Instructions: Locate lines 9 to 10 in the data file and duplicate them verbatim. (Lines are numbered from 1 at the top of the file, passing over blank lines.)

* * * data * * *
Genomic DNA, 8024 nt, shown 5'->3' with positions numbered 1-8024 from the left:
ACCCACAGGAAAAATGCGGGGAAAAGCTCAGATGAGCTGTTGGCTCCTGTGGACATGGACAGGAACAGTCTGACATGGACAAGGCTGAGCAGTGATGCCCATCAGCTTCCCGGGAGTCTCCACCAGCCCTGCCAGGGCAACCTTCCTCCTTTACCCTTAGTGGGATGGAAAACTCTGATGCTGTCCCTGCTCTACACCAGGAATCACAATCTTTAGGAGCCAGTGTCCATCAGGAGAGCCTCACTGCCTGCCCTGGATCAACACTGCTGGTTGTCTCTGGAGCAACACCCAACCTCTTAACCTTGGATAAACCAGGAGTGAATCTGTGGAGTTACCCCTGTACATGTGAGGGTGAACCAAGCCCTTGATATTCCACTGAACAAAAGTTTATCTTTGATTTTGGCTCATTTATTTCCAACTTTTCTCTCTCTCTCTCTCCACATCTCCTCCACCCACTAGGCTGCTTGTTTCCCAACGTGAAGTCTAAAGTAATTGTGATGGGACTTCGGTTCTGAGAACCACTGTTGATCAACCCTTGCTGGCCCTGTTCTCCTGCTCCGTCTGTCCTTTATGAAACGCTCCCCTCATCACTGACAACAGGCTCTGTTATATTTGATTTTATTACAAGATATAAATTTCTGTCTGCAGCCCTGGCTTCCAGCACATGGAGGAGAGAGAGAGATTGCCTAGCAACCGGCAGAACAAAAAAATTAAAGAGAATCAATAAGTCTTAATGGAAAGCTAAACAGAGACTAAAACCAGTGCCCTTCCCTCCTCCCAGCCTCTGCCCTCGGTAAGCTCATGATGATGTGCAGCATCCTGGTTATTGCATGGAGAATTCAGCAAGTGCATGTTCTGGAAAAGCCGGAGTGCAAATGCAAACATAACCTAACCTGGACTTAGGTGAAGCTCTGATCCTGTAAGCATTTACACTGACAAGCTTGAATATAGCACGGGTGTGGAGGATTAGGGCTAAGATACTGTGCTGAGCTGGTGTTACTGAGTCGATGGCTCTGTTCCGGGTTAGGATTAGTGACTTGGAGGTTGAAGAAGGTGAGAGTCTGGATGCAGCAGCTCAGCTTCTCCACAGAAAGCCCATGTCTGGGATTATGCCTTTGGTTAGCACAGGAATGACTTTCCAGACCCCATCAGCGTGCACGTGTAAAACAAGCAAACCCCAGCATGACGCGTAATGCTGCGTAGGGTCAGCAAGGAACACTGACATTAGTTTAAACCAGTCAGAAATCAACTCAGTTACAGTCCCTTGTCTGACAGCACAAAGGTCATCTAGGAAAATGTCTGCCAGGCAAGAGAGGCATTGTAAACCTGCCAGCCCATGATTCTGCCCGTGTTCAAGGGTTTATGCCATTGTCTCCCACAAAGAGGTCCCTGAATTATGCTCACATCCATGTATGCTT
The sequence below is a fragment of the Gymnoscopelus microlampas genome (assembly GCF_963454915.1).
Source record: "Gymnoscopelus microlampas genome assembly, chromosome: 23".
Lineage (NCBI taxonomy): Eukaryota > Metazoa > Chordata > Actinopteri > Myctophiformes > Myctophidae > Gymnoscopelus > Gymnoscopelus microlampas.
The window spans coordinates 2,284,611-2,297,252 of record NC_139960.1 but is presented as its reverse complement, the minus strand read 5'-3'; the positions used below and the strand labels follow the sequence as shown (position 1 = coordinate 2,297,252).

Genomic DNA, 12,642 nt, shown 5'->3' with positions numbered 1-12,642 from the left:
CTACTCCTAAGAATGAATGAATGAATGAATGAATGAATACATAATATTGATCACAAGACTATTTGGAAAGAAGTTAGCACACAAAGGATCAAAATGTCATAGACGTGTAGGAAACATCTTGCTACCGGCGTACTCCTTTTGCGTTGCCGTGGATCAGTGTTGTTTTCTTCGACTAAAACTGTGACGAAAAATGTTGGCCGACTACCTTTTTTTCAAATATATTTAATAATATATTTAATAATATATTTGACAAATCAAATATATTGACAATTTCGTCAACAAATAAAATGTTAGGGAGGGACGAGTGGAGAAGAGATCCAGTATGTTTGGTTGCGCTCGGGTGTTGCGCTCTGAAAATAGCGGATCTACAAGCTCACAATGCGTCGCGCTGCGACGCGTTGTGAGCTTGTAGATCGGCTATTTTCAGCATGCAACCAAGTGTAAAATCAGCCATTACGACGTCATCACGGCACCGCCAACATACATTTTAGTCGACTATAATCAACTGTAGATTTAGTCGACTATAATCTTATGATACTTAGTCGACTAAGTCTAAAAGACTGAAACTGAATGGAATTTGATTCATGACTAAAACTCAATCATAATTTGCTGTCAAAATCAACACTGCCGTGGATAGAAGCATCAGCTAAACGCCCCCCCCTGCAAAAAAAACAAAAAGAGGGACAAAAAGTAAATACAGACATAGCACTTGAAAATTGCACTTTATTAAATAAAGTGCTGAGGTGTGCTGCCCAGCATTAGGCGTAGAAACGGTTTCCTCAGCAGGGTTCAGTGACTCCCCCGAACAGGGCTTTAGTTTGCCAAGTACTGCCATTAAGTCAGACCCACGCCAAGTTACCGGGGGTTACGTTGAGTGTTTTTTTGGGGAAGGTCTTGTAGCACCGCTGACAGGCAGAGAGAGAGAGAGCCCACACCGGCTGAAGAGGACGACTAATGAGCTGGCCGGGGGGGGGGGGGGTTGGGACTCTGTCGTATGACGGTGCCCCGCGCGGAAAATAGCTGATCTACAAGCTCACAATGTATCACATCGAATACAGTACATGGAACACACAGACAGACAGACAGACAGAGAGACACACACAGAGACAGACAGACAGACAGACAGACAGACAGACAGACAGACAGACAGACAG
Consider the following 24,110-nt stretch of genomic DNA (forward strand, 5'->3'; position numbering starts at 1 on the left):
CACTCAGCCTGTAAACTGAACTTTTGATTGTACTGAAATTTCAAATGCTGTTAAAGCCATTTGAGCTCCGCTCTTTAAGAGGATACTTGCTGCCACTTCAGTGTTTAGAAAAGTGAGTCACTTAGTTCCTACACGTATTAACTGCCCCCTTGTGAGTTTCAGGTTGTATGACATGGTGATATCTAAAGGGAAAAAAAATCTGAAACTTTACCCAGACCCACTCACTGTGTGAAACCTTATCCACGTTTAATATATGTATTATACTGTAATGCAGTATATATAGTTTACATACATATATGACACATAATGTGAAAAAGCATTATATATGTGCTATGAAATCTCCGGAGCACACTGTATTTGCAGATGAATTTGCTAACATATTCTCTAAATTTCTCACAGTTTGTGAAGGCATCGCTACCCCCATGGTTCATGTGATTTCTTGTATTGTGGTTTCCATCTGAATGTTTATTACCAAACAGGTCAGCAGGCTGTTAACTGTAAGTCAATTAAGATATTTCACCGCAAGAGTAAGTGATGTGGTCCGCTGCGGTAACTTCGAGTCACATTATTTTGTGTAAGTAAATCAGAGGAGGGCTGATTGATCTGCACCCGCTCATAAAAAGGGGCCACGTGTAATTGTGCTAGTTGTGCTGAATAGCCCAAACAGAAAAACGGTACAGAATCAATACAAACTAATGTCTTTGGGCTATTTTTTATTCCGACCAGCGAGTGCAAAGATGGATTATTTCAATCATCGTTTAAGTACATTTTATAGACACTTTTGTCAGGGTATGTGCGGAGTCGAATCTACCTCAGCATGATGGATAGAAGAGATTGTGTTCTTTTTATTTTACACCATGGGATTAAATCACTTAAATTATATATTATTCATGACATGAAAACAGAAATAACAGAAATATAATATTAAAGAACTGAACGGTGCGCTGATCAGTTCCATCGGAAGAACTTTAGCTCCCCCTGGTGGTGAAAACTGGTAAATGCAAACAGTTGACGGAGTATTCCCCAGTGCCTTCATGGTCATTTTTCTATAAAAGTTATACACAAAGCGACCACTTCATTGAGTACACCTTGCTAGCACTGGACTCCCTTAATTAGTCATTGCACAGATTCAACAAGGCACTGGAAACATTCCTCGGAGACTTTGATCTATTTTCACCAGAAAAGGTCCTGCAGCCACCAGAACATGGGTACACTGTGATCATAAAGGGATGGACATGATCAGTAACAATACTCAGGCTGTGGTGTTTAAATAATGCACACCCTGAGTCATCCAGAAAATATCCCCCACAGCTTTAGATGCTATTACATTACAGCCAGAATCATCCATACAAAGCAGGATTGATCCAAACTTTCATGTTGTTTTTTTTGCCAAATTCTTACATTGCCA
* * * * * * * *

Consider the following 24,110-nt stretch of genomic DNA (forward strand, 5'->3'; position numbering starts at 1 on the left):
CACTCAGCCTGTAAACTGAACTTTTGATTGTACTGAAATTTCAAATGCTGTTAAAGCCATTTGAGCTCCGCTCTTTAAGAGGATACTTGCTGCCACTTCAGTGTTTAGAAAAGTGAGTCACTTAGTTCCTACACGTATTAACTGCCCCCTTGTGAGTTTCAGGTTGTATGACATGGTGATATCTAAAGGGAAAAAAAATCTGAAACTTTACCCAGACCCACTCACTGTGTGAAACCTTATCCACGTTTAATATATGTATTATACTGTAATGCAGTATATATAGTTTACATACATATATGACACATAATGTGAAAAAGCATTATATATGTGCTATGAAATCTCCGGAGCACACTGTATTTGCAGATGAATTTGCTAACATATTCTCTAAATTTCTCACAGTTTGTGAAGGCATCGCTACCCCCATGGTTCATGTGATTTCTTGTATTGTGGTTTCCATCTGAATGTTTATTACCAAACAGGTCAGCAGGCTGTTAACTGTAAGTCAATTAAGATATTTCACCGCAAGAGTAAGTGATGTGGTCCGCTGCGGTAACTTCGAGTCACATTATTTTGTGTAAGTAAATCAGAGGAGGGCTGATTGATCTGCACCCGCTCATAAAAAGGGGCCACGTGTAATTGTGCTAGTTGTGCTGAATAGCCCAAACAGAAAAACGGTACAGAATCAATACAAACTAATGTCTTTGGGCTATTTTTTATTCCGACCAGCGAGTGCAAAGATGGATTATTTCAATCATCGTTTAAGTACATTTTATAGACACTTTTGTCAGGGTATGTGCGGAGTCGAATCTACCTCAGCATGATGGATAGAAGAGATTGTGTTCTTTTTATTTTACACCATGGGATTAAATCACTTAAATTATATATTATTCATGACATGAAAACAGAAATAACAGAAATATAATATTAAAGAACTGAACGGTGCGCTGATCAGTTCCATCGGAAGAACTTTAGCTCCCCCTGGTGGTGAAAACTGGTAAATGCAAACAGTTGACGGAGTATTCCCCAGTGCCTTCATGGTCATTTTTCTATAAAAGTTATACACAAAGCGACCACTTCATTGAGTACACCTTGCTAGCACTGGACTCCCTTAATTAGTCATTGCACAGATTCAACAAGGCACTGGAAACATTCCTCGGAGACTTTGATCTATTTTCACCAGAAAAGGTCCTGCAGCCACCAGAACATGGGTACACTGTGATCATAAAGGGATGGACATGATCAGTAACAATACTCAGGCTGTGGTGTTTAAATAATGCACACCCTGAGTCATCCAGAAAATATCCCCCACAGCTTTAGATGCTATTACATTACAGCCAGAATCATCCATACAAAGCAGGATTGATCCAAACTTTCATGTTGTTTTTTTTGCCAAATTCTTACATTGCCA